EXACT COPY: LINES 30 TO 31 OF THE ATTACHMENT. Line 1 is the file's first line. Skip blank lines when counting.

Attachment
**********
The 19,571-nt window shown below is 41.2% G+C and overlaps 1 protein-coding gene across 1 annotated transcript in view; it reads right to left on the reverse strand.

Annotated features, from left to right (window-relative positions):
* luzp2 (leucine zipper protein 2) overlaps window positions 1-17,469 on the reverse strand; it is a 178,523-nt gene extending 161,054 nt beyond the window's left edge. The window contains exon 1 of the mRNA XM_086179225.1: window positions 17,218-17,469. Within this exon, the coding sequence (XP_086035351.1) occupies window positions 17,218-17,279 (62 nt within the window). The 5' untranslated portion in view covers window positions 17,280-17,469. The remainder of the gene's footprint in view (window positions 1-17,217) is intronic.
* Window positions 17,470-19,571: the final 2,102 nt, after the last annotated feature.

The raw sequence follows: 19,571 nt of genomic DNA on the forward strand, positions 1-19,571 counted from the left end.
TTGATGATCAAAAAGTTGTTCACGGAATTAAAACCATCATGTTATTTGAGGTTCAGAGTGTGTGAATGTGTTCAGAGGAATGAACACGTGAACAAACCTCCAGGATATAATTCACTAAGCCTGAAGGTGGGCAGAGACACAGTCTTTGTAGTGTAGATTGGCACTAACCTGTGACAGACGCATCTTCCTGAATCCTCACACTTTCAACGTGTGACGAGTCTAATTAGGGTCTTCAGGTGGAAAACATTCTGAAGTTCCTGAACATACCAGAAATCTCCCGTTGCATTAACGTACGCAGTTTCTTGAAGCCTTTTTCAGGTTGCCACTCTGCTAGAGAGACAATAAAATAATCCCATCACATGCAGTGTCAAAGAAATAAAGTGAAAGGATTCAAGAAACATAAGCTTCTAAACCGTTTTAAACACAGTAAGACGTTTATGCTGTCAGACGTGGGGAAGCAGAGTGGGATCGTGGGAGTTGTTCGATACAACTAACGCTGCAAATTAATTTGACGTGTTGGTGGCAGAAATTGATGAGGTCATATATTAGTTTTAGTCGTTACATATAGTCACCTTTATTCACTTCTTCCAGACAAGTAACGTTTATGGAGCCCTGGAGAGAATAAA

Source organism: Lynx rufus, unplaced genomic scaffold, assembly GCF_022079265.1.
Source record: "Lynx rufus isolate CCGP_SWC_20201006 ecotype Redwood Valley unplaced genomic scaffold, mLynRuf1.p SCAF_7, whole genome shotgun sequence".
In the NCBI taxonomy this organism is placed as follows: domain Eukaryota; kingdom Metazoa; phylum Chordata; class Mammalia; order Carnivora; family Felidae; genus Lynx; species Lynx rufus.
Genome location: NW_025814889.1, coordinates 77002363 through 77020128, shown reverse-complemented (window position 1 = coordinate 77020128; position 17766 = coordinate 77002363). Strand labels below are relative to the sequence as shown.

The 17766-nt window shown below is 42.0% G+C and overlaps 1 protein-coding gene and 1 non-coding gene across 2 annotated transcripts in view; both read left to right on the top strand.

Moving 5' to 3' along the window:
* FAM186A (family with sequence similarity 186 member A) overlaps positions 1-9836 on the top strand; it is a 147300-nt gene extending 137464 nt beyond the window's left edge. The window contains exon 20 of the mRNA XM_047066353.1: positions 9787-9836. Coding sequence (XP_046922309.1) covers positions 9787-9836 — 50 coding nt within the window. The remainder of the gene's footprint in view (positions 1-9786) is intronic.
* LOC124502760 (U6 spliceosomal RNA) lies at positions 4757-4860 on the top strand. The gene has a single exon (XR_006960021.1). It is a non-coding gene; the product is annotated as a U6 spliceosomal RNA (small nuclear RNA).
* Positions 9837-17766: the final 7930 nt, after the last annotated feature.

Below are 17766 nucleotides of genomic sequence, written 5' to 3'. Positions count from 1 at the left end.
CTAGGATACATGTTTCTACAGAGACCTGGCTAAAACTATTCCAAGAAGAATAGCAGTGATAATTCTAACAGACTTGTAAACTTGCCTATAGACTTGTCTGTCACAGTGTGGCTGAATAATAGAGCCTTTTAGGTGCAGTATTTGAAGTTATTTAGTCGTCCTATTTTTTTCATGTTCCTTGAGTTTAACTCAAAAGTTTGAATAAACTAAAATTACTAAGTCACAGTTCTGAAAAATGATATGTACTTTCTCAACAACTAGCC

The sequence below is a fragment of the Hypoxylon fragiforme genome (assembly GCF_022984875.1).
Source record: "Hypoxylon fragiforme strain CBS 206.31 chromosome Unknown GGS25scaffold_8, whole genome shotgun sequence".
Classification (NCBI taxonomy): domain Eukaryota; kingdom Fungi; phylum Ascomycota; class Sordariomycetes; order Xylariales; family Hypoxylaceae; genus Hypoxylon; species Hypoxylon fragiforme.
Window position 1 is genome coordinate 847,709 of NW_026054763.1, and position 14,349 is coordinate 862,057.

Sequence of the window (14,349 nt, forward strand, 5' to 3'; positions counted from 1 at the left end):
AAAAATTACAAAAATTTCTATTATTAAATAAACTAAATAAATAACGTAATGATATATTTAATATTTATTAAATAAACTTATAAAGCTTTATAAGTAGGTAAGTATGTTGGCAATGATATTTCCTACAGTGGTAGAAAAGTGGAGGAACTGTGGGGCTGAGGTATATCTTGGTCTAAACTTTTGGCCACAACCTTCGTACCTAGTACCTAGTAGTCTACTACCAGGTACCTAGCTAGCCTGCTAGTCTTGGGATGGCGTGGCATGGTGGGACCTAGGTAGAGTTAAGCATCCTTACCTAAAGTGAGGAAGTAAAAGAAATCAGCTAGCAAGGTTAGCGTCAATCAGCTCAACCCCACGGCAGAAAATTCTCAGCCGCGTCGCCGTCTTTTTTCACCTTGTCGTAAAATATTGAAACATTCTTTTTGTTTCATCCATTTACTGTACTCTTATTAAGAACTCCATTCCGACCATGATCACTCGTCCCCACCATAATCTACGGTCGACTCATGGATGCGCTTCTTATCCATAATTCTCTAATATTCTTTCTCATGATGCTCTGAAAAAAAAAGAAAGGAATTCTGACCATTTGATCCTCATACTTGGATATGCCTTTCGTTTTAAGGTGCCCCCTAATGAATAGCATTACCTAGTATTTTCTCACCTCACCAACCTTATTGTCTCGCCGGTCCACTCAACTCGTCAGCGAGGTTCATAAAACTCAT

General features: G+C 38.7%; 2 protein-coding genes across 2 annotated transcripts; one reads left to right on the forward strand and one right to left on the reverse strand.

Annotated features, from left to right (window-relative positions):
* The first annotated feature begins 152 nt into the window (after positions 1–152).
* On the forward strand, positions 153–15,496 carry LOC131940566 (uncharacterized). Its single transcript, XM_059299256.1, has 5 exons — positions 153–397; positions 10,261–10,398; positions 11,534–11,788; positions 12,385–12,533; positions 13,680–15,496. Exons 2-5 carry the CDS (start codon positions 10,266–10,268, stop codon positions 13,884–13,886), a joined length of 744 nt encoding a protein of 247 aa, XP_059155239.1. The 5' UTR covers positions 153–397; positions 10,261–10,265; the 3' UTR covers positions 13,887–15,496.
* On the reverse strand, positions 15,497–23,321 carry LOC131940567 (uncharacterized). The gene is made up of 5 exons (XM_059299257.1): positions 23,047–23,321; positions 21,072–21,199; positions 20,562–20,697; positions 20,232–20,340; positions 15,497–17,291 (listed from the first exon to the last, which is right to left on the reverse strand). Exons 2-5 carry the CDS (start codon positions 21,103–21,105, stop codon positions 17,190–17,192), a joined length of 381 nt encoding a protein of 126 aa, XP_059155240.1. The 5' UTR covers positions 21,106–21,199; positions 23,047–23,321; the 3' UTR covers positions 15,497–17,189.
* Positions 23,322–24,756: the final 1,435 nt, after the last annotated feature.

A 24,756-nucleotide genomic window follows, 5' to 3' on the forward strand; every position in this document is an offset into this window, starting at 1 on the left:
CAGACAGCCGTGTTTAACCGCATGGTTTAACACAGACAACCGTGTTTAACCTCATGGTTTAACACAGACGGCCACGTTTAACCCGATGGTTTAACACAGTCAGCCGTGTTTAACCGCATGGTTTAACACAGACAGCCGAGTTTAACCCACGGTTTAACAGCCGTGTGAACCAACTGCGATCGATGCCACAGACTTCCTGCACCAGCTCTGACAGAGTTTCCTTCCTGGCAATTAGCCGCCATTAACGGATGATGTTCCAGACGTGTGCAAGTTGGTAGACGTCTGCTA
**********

A 24,756-nucleotide genomic window follows, 5' to 3' on the forward strand; every position in this document is an offset into this window, starting at 1 on the left:
CAGACAGCCGTGTTTAACCGCATGGTTTAACACAGACAACCGTGTTTAACCTCATGGTTTAACACAGACGGCCACGTTTAACCCGATGGTTTAACACAGTCAGCCGTGTTTAACCGCATGGTTTAACACAGACAGCCGAGTTTAACCCACGGTTTAACAGCCGTGTGAACCAACTGCGATCGATGCCACAGACTTCCTGCACCAGCTCTGACAGAGTTTCCTTCCTGGCAATTAGCCGCCATTAACGGATGATGTTCCAGACGTGTGCAAGTTGGTAGACGTCTGCTA